Part of the game is using layered approaches. Epidemiologists talk of the ‘Swiss cheese model’. Each layer of measures has holes, but layered up appropriately the holes are covered. (Think of stacking slices of holey cheese.)

More on Swiss cheese—the Emmental or Gruyère kind, with holes—later.

Like the first defensive line in the match, some cases will come through.

The border measures are meant to filter out all but a few. Lets say, of a thousand infectious people at the border, 999 don’t get into the country while infectious. Good stuff. But one will.

Media pounce on these as “failures”. The real failure would be if the rate of these happening is much greater than the one-in-a-thousand infectious at the border: one in a thousand are expected to.

Our job is to make it easier to shut down those few breakouts.

It’s complicated by that with COVID-19 there are a few days (a few passes) where no-one defending can see the ball! We don’t know if someone is infectious until a few days after they are. The defense has to be good!

What can we do?

Siouxsie has covered a lot of what I had intended to write on the ‘Swiss cheese model’.[2] Layers of cheese slices with holes represent measures that help, but are not perfect.

There’s a long list of things scientists and science communicators think about. Siouxsie’s post reflects that, but the things we’re being asked to do are a few fairly simple things.

They vary with our different Levels. We’re currently at Level One. That level still asks us to do stuff! Things like,

  • Record where you’ve been
  • Get tested if you have symptoms
  • Physical distancing
  • Wear masks on public transport
  • Good hygiene (handwashing, careful sneezing & coughing, clean surfaces)
  • Stay at home if sick

They’re easy, and several are really things we ought to be doing better at anyway, COVID-19 or not.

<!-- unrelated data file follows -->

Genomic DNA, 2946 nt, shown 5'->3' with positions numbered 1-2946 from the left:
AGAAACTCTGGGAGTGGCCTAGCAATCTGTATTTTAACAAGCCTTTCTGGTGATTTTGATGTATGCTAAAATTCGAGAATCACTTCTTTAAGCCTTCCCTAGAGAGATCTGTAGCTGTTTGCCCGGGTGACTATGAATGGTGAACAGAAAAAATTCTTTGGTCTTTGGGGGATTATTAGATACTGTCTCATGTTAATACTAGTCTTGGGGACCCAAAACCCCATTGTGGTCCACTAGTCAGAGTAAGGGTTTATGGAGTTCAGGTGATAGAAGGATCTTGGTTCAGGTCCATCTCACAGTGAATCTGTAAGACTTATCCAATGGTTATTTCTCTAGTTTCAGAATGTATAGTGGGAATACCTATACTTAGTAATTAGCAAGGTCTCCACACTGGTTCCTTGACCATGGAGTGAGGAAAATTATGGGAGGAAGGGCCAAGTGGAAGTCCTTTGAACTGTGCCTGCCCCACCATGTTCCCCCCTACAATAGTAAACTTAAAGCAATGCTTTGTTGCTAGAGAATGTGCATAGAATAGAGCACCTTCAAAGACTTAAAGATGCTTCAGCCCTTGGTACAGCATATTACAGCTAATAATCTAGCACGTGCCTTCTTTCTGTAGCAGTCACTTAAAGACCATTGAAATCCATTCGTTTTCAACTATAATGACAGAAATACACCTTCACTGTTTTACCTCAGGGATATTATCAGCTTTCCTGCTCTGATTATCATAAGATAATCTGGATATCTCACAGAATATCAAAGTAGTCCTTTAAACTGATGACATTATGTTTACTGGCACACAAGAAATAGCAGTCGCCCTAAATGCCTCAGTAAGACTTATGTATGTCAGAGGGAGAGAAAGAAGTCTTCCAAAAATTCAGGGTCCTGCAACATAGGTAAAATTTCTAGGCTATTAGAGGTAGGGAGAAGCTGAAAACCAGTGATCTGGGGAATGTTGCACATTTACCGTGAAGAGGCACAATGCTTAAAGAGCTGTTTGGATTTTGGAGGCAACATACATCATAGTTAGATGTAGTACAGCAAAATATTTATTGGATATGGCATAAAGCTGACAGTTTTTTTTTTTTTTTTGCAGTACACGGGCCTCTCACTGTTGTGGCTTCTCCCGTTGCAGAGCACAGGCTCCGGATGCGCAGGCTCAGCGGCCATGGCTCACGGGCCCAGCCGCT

Some may ‘only’ be recommendations, but they’re made as recommendations as they’re a good idea! Smart teams listen to the coach; they know they’ll play better.

Over 50 years without a major disease like polio has made us lazy. Asians and Africans do well partly because they’re used to responding to one disease or other.

There are more things we can do, but a bigger, deeper, issue is complacency.

It’s out there. It will come through the border (just hopefully not too often).

In particular, keeping a record of where you have been must be done at least a week before any cases occur. In reality this means we have to do always until the pandemic is over. Don’t stop scanning those QR codes, or whatever you do to record where you’ve visited!

This might help: make them a habit.

Things are easy if they become habitual. Keep making yourself do them, and after a bit you’ll just do it out of habit.

About me

I’m a scientist (a computational biologist) and writer. I’ve tracked this pandemic from early on by fortuitous accident. Most of 2019 I was researching zoonoses for writing projects. Part of that was looking out for examples of outbreaks. In early December 2019, a ‘pneumonia of unknown cause’ from China caught my attention, and I’ve followed the science and specialists’ discussions closely since. Consider this an opinion piece, but one founded on research science and specialists’ thoughts. You can follow me on Twitter.

Other articles in Code for life

COVID-19: sequence the viral genomes of all border cases

Political parties and GMOs: we all need to move on

Scientific paper has a face in a turd. Who could it be?

1000 of these now(Links to lots of reading here!)


All rights reserved, ©Grant Jacobs.

I’ve only ever played two games of rugby, both as a school kid. I’m sure it shows. Forgive me, but I wanted to play with this analogy anyway; writers do that sort of thing.

1. We’re not ‘the best’, whatever that really means.

2. I started over a week ago! It’s been a struggle to write this year; too much I could say. I will probably come back to the ‘Swiss cheese’ model as part of science communication issues I’d like to tackle.

Featured image

It’s out there. Cases will occasionally come through our border. This map is from Wikipedia’s COVID-19 pandemic page. Darker areas are regions with higher rates of cases per 100,000 people as of October 22, 2020. Authors: Raphaël Dunant, Gajmar (maintainer), CC 4.0 International.